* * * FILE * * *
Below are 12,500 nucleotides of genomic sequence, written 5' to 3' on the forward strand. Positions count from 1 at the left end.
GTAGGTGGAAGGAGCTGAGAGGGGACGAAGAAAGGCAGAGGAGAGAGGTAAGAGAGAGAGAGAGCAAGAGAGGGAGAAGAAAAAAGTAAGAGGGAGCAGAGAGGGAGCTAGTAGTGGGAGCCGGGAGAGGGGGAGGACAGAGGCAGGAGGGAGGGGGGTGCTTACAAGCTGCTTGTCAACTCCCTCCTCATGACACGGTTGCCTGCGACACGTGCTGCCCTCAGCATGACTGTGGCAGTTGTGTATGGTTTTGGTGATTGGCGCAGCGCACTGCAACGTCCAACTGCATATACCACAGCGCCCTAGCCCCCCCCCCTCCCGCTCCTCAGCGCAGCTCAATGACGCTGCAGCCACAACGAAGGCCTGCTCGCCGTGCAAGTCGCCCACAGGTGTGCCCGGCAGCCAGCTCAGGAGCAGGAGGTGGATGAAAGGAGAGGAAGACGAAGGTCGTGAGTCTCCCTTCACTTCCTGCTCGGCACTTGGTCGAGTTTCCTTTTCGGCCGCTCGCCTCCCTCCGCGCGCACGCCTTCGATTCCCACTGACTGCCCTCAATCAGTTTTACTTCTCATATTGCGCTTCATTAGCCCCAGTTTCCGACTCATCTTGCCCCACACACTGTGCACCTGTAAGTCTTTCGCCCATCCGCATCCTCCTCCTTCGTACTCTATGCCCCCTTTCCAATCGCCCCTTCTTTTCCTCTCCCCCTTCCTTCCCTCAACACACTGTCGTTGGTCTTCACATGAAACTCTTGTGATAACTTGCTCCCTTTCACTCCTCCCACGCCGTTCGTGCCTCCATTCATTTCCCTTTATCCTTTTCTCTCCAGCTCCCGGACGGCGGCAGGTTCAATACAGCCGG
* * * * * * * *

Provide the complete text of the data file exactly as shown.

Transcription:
Below are 12,500 nucleotides of genomic sequence, written 5' to 3' on the forward strand. Positions count from 1 at the left end.
GTAGGTGGAAGGAGCTGAGAGGGGACGAAGAAAGGCAGAGGAGAGAGGTAAGAGAGAGAGAGAGCAAGAGAGGGAGAAGAAAAAAGTAAGAGGGAGCAGAGAGGGAGCTAGTAGTGGGAGCCGGGAGAGGGGGAGGACAGAGGCAGGAGGGAGGGGGGTGCTTACAAGCTGCTTGTCAACTCCCTCCTCATGACACGGTTGCCTGCGACACGTGCTGCCCTCAGCATGACTGTGGCAGTTGTGTATGGTTTTGGTGATTGGCGCAGCGCACTGCAACGTCCAACTGCATATACCACAGCGCCCTAGCCCCCCCCCCTCCCGCTCCTCAGCGCAGCTCAATGACGCTGCAGCCACAACGAAGGCCTGCTCGCCGTGCAAGTCGCCCACAGGTGTGCCCGGCAGCCAGCTCAGGAGCAGGAGGTGGATGAAAGGAGAGGAAGACGAAGGTCGTGAGTCTCCCTTCACTTCCTGCTCGGCACTTGGTCGAGTTTCCTTTTCGGCCGCTCGCCTCCCTCCGCGCGCACGCCTTCGATTCCCACTGACTGCCCTCAATCAGTTTTACTTCTCATATTGCGCTTCATTAGCCCCAGTTTCCGACTCATCTTGCCCCACACACTGTGCACCTGTAAGTCTTTCGCCCATCCGCATCCTCCTCCTTCGTACTCTATGCCCCCTTTCCAATCGCCCCTTCTTTTCCTCTCCCCCTTCCTTCCCTCAACACACTGTCGTTGGTCTTCACATGAAACTCTTGTGATAACTTGCTCCCTTTCACTCCTCCCACGCCGTTCGTGCCTCCATTCATTTCCCTTTATCCTTTTCTCTCCAGCTCCCGGACGGCGGCAGGTTCAATACAGCCGG